28. Unit Dose Medications/Liquids • Important daily task of pharmacy technicians: Preparation of unit dose medications not available from the manufacturer or stocked by the pharmacy • Pharmacist performs the final check • Unit dose liquids • TJC now requires hospitals to make all medications patient-dose specific • Every liquid dose is prepared in a unit dose package and labeled

  29. Controlled Substances • Counting, dispensing, and tracking narcotics is a critical job • Each hospital conducts an actual count of controlled substances by two nurses every shift • All controlled substances are counted three times daily • Periodic automatic replenishment (PAR) levels: Amounts of medications kept on floors at all times • Controlled substances are kept in a locked room in the pharmacy at all times

  30. Controlled Substances • After confirmation of the daily narcotic count, the technician signs out each drug onto a dispensing sheet, which is used to deliver medications • Controlled substances must be kept unidentifiable during delivery • They are placed in stapled brown bags • Technician should never let these out of sight

  31. Controlled Substances • Counting of narcotics is done by a nurse and technician • Return of controlled substances to the pharmacy is validated in the pharmacy • Registered nurses (RNs), not licensed practical nurses (LPNs), must sign for controlled substances • Make sure all numbers are correct

  32. Intravenous Preparations • Printing of IV labels • Keeping up with changes in patient status • Reconstituting and preparing all IV medications in a horizontal flow hood • Delivery of medications to nursing floors

  33. Aseptic Technique • Method used to prevent contamination of an object by microorganisms • Extremely important in the preparation of all IV medications, chemotherapy, and ophthalmics • Samples are periodically tested for microbial contamination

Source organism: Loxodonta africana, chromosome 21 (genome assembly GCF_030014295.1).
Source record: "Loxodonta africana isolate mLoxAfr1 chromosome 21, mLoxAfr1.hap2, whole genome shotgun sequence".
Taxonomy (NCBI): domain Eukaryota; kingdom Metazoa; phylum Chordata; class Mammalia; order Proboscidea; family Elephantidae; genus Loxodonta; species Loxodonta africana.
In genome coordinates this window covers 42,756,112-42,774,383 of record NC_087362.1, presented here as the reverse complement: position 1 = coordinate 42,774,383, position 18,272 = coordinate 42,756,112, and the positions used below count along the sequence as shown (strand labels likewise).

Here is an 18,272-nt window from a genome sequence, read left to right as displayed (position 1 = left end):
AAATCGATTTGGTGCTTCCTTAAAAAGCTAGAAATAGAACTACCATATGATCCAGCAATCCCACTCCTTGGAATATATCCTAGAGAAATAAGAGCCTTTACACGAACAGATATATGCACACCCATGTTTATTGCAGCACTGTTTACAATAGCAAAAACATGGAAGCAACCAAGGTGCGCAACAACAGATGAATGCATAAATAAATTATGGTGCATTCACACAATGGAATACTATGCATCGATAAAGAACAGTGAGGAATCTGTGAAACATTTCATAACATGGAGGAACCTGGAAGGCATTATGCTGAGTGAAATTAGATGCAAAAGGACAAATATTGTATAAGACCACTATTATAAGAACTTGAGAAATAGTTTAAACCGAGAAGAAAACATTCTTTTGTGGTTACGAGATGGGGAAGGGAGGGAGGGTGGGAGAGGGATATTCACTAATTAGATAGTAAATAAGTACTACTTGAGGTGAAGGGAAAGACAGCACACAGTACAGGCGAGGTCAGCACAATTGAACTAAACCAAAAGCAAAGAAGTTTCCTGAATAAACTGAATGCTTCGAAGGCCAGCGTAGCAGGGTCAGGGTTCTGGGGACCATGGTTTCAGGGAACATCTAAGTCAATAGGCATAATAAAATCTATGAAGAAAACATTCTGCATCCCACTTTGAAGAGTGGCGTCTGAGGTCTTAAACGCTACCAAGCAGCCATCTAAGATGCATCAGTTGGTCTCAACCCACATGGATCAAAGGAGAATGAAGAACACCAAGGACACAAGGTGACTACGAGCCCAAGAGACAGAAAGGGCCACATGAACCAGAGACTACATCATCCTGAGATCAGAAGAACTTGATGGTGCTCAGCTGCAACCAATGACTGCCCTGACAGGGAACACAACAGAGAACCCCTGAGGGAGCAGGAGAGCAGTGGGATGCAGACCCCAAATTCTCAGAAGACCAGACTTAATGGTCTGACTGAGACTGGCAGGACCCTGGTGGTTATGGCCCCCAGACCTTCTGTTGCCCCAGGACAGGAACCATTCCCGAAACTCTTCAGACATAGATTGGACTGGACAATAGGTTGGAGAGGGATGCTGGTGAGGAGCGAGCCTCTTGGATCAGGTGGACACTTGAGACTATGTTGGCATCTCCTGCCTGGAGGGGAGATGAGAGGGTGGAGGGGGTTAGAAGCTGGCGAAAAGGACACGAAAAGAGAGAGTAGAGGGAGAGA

34. Non-Hazardous IV Preparation • Parenteral medications: Meant for quick action • Some must be prepared with additives • Prepared in a laminar flow hood, in a clean room outside the compounding area

  35. USP <797> Regulations and Standards • Enforceable USP regulations for facilities that prepare sterile products, both non-hazardous and hazardous (such as chemotherapeutic drugs) • Compounding must be done only in a clean room rated ISO Class 8 or better • Glove box isolators can be added

  36. IV Therapy and Chemotherapy Preparation • Technician is responsible for preparation of IV therapies and chemotherapies • Horizontal flow hood: Used to prepare IV medications • Orientation of hands must not block flow of air • Vertical flow hood: Used to prepare chemotherapeutic drugs • Technician must wear gown and double gloves • Hands must not move over the top of any vial, needle, or IV bag

  37. Horizontal and Vertical Flow Hoods Courtesy NuAire, Plymouth, Minn.

  38. Labeling • Proper placement of labels ensures visibility of the solution and contents • Technician must initial all medications • Pharmacist checks each prepared medication before delivery to floors • Use of light-protected bags for light sensitive drugs • Refrigerated drugs • Storage requirements • Medication stabilities

  39. Supplying Specialty Areas • Floor stock: Supplies kept on hand in units • Pharmacies supply special preprinted forms with descriptions of commonly used drugs for specialty areas • Outdated medications must be checked monthly • Outdated medications are returned to the pharmacy if expiration is within 3 months • Manufacturer will credit • Outside company is contracted to do drug inventory on expired medications

  40. Floor Stock by Department • OR, PACU, wards, clinics stocked with own type of medications • ED, OR, ICU stock many drugs in injectable form, also oral and injectable controlled substances

  41. Floor Stock by Department • Pediatrics: Medications in lower doses and in suspension form • Labor and delivery: Injectables meant for labor, contractions, and cesarean births • Technician collects and fills all floor stock medications • Crash cart and OR trays, boxes, or carts • Central supply

  42. Special Departments Stocked by the Pharmacy • Anesthesia • Respiratory • Injection clinic • Radiology

  43. Future of Institutional Pharmacy Technicians • American Society of Health-System Pharmacists (ASHP) recognizes trained technicians as the cornerstone to the future • Graduating from an ASHP-accredited program ensures the basic level of knowledge needed to gain employment in an institutional setting • Increased education to prepare for expanded roles • Increased job satisfaction

  44. Questions?